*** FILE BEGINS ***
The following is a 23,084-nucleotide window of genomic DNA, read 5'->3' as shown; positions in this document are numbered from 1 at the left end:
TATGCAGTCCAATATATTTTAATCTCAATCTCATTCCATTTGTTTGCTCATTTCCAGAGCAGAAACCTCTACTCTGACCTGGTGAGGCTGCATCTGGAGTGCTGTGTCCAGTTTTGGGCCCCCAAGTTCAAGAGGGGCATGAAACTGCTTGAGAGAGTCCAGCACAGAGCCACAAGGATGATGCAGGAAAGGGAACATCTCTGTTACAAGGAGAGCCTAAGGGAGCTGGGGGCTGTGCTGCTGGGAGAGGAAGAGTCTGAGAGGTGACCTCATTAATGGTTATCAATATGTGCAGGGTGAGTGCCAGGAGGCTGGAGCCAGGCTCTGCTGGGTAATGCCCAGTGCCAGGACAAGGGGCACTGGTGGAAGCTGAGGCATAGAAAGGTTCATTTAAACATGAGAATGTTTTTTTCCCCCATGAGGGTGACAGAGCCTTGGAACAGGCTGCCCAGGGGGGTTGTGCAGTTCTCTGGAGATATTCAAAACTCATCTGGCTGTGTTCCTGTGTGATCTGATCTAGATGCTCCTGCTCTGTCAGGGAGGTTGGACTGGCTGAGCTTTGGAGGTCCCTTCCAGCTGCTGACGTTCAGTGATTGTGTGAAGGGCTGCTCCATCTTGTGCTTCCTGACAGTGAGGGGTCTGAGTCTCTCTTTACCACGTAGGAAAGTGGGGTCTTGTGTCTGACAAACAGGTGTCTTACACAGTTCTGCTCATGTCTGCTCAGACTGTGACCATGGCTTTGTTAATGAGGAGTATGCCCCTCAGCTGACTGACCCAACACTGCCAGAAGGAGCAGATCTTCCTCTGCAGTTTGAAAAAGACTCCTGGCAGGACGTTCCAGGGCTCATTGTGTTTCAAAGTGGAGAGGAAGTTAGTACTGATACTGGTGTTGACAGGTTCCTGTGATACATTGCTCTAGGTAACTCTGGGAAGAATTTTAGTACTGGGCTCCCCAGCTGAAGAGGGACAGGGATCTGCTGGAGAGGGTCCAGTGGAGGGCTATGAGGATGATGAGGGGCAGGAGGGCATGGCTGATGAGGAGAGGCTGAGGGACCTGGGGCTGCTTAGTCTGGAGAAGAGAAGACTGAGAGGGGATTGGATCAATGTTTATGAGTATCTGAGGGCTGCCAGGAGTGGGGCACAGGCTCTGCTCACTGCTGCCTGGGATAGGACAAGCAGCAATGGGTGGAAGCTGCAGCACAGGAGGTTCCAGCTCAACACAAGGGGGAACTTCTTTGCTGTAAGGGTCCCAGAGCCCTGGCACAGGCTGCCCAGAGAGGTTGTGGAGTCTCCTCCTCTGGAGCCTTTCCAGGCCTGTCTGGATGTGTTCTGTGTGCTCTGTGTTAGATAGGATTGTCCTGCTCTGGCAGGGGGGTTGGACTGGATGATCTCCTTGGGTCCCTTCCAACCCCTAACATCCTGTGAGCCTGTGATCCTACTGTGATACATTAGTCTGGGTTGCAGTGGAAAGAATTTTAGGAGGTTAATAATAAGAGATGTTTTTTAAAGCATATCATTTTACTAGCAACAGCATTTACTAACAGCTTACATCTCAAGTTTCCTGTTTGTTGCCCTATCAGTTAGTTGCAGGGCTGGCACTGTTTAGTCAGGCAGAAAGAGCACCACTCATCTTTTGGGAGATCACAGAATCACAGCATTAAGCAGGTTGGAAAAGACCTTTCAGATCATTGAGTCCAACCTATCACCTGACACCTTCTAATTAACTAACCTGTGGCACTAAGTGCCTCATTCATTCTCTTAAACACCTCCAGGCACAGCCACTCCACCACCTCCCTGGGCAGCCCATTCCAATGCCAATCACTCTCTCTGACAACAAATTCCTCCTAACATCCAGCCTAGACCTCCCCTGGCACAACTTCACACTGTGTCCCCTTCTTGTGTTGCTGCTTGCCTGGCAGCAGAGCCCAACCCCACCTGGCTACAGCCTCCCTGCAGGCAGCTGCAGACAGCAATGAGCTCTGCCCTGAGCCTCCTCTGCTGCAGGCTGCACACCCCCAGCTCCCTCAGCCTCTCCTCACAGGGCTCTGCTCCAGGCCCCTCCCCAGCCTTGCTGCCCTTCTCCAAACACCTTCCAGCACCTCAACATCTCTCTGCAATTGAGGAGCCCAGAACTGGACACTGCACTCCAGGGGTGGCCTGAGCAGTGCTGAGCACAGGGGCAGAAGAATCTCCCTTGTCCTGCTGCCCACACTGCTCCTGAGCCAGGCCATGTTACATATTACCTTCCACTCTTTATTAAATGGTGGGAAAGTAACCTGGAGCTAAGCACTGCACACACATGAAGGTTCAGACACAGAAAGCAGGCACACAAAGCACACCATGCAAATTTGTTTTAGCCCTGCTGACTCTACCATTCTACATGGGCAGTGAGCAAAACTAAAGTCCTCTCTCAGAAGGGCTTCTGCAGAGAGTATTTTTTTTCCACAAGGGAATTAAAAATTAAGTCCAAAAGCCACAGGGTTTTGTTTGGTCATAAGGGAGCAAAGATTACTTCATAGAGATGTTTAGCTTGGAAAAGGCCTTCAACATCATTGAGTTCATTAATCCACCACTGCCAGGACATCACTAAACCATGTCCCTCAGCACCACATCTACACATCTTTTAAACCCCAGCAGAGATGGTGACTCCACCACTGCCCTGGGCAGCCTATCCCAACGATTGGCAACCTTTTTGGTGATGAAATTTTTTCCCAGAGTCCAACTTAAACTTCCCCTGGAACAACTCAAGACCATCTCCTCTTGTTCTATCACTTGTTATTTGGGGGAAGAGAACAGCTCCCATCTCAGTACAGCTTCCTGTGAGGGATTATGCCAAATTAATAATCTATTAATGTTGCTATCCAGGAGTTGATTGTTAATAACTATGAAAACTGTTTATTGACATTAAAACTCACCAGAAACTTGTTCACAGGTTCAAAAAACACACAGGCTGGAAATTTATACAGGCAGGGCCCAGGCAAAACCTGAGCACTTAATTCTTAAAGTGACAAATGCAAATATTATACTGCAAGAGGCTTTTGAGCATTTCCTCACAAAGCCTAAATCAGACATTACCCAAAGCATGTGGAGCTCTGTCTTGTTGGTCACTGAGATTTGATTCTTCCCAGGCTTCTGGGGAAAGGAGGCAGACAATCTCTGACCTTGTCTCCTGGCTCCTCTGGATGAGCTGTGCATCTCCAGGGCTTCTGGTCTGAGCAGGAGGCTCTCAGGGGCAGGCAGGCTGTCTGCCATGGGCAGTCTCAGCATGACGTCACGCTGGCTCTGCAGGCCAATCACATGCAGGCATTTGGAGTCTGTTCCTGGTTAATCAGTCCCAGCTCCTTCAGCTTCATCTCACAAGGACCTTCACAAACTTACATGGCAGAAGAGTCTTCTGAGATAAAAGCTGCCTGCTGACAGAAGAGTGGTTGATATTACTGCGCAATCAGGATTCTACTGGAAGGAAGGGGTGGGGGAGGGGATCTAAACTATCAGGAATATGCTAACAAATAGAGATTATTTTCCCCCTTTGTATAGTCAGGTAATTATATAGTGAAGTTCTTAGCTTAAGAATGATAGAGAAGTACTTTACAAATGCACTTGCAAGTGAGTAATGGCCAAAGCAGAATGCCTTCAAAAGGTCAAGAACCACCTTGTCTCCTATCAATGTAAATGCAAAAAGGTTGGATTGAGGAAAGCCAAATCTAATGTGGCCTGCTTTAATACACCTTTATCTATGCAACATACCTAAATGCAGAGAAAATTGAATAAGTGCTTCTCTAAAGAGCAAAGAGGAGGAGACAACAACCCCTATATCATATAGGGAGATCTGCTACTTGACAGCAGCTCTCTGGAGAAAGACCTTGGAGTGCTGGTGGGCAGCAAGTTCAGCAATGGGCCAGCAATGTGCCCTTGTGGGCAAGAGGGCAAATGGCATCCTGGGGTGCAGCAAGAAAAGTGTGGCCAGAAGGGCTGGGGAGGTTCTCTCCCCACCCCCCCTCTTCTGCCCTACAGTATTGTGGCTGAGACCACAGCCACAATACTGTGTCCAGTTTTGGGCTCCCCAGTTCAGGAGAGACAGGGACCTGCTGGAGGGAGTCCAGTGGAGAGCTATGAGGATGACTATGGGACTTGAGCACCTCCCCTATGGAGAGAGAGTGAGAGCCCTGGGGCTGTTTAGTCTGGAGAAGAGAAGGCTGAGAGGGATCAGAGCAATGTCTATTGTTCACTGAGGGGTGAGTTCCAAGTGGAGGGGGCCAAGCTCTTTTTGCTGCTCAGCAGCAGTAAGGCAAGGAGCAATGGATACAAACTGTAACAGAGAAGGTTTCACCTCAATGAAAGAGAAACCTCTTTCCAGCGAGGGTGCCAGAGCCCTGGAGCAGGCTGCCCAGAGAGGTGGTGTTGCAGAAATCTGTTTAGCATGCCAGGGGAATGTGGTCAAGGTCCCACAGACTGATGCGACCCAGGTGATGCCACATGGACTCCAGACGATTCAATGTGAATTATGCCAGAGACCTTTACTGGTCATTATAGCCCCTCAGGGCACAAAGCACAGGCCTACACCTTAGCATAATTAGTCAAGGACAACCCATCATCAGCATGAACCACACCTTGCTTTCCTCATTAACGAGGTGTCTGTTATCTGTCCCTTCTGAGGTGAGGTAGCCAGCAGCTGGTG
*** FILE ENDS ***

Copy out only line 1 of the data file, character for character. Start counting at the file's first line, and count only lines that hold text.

The following is a 23,084-nucleotide window of genomic DNA, read 5'->3' as shown; positions in this document are numbered from 1 at the left end: